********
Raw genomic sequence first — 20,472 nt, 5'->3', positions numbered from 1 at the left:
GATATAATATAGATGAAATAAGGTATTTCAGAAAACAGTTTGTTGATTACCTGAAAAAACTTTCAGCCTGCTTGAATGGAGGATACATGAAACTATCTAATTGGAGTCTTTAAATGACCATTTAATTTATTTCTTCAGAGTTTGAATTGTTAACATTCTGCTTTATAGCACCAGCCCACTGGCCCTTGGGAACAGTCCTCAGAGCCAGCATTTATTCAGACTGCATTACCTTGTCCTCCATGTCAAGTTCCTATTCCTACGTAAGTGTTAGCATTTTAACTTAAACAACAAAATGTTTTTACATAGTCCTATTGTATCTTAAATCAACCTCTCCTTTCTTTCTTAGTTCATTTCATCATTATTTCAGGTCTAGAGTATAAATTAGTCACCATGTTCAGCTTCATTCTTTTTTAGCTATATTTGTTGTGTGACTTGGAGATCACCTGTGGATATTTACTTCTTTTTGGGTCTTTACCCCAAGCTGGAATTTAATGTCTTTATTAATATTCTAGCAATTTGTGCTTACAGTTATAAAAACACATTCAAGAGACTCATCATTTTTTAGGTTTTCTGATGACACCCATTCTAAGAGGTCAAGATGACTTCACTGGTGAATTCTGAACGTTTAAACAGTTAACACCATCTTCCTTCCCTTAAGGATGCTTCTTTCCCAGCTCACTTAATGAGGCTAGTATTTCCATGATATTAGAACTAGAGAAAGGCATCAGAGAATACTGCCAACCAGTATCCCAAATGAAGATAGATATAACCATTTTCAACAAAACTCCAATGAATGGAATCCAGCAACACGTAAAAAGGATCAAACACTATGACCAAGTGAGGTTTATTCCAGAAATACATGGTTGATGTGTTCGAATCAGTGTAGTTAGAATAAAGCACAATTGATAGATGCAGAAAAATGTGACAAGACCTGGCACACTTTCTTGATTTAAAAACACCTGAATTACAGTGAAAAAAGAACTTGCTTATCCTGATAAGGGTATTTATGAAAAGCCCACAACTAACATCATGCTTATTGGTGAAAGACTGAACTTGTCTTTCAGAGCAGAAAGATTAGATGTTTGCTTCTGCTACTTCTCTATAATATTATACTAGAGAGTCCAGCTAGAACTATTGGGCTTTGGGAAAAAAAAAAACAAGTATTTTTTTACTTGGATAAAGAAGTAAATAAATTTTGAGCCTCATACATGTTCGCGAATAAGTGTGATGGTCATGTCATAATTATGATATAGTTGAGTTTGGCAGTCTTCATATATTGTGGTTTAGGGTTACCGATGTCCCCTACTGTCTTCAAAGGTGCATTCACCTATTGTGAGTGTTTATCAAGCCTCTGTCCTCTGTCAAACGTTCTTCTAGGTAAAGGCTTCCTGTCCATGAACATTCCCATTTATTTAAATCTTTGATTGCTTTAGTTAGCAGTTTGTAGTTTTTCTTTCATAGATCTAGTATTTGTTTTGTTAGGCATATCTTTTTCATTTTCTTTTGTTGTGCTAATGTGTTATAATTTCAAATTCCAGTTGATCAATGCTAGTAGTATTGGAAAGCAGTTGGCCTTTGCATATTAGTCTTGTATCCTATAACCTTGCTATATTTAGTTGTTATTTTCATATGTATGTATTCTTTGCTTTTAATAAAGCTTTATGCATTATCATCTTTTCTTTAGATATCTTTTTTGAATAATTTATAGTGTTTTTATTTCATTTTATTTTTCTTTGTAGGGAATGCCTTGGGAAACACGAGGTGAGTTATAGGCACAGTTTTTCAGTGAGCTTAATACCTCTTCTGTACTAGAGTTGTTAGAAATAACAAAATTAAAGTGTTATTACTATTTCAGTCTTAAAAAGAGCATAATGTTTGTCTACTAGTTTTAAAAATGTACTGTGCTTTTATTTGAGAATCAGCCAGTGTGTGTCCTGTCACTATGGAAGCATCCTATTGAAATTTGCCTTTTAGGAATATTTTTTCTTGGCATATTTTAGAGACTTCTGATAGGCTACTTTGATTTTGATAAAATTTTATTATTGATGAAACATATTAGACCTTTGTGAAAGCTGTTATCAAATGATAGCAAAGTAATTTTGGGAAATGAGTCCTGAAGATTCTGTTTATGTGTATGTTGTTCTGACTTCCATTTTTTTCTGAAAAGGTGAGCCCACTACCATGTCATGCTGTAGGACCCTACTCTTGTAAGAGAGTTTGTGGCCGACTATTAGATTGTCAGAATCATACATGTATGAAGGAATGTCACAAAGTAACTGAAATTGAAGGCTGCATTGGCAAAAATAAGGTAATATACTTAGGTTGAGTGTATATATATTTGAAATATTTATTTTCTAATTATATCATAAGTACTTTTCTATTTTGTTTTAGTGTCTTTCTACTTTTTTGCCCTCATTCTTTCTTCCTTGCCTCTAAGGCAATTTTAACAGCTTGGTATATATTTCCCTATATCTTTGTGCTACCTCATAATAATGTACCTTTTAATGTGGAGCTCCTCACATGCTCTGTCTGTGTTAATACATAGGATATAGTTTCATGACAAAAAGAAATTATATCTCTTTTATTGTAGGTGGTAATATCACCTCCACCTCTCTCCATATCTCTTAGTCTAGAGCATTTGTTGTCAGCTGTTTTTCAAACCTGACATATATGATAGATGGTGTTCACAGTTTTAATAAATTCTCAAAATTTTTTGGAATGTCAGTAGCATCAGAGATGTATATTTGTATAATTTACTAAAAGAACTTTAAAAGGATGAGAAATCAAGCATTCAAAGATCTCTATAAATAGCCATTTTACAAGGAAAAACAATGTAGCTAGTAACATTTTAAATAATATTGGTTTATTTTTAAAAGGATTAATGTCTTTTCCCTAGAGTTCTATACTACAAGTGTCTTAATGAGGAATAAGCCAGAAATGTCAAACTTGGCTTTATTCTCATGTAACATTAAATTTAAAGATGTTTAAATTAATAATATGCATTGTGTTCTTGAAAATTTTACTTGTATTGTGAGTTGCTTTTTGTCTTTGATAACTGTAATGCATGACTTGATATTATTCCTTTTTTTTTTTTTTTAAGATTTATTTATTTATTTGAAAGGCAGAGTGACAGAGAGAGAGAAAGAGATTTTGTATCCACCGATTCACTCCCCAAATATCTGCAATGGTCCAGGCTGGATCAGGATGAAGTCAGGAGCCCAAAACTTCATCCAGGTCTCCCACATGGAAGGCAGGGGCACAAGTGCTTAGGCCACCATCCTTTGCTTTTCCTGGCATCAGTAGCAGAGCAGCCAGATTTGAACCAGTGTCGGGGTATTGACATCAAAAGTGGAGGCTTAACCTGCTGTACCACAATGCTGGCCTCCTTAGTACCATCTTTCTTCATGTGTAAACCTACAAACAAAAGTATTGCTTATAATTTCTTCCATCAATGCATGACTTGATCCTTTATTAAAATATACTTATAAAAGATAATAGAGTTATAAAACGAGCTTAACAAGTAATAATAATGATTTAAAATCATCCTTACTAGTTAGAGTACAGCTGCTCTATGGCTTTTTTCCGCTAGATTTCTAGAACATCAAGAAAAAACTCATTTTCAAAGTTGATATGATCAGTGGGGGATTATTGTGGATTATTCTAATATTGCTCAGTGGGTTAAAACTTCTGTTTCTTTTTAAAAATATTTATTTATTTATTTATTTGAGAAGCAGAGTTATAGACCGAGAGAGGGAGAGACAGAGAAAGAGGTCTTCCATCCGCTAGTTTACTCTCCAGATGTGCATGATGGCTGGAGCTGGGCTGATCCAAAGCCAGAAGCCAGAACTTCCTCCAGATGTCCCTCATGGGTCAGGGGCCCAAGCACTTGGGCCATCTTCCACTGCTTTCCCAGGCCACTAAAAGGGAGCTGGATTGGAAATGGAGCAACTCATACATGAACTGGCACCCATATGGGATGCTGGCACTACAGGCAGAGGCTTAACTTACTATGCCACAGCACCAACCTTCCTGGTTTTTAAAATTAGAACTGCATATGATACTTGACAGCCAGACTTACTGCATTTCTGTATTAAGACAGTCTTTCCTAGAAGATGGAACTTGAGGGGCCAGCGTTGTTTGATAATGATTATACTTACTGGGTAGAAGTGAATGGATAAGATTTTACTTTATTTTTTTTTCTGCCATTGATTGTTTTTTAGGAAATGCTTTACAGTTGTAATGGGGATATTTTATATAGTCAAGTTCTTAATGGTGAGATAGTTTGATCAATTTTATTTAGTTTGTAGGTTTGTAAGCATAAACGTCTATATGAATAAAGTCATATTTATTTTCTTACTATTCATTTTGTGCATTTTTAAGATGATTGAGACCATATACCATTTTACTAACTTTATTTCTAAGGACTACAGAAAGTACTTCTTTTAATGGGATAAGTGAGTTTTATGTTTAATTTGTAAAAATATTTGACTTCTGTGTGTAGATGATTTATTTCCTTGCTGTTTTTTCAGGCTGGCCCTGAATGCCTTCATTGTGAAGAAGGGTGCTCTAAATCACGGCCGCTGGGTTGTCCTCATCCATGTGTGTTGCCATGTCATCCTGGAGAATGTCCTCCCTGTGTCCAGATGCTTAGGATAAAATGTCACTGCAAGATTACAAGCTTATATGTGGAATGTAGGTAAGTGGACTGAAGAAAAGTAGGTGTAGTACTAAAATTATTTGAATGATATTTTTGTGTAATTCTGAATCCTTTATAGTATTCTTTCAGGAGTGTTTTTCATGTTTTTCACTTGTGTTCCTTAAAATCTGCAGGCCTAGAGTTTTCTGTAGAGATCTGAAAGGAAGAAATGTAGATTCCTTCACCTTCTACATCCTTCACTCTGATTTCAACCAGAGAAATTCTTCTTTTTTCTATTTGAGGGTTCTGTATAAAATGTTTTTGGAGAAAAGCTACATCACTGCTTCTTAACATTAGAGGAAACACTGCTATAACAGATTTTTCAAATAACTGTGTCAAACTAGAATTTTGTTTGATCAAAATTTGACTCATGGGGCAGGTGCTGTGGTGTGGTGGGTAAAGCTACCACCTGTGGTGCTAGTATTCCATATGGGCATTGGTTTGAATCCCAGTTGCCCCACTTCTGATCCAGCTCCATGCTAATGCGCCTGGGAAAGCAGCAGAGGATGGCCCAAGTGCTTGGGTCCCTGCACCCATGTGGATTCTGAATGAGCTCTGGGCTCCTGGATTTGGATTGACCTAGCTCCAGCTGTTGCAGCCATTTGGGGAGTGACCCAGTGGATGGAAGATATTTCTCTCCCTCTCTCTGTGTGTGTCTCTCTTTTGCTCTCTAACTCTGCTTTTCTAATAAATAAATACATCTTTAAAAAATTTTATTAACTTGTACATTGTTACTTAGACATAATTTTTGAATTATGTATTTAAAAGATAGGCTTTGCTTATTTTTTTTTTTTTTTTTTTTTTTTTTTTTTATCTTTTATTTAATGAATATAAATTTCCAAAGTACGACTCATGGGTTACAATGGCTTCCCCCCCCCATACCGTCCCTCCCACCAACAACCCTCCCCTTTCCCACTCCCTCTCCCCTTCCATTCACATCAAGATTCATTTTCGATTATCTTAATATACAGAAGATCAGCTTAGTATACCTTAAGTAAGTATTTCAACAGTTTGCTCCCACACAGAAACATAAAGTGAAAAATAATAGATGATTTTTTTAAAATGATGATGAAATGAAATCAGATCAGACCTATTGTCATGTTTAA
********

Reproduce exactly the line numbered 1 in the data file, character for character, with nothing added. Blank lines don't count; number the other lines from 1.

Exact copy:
Raw genomic sequence first — 20,472 nt, 5'->3', positions numbered from 1 at the left: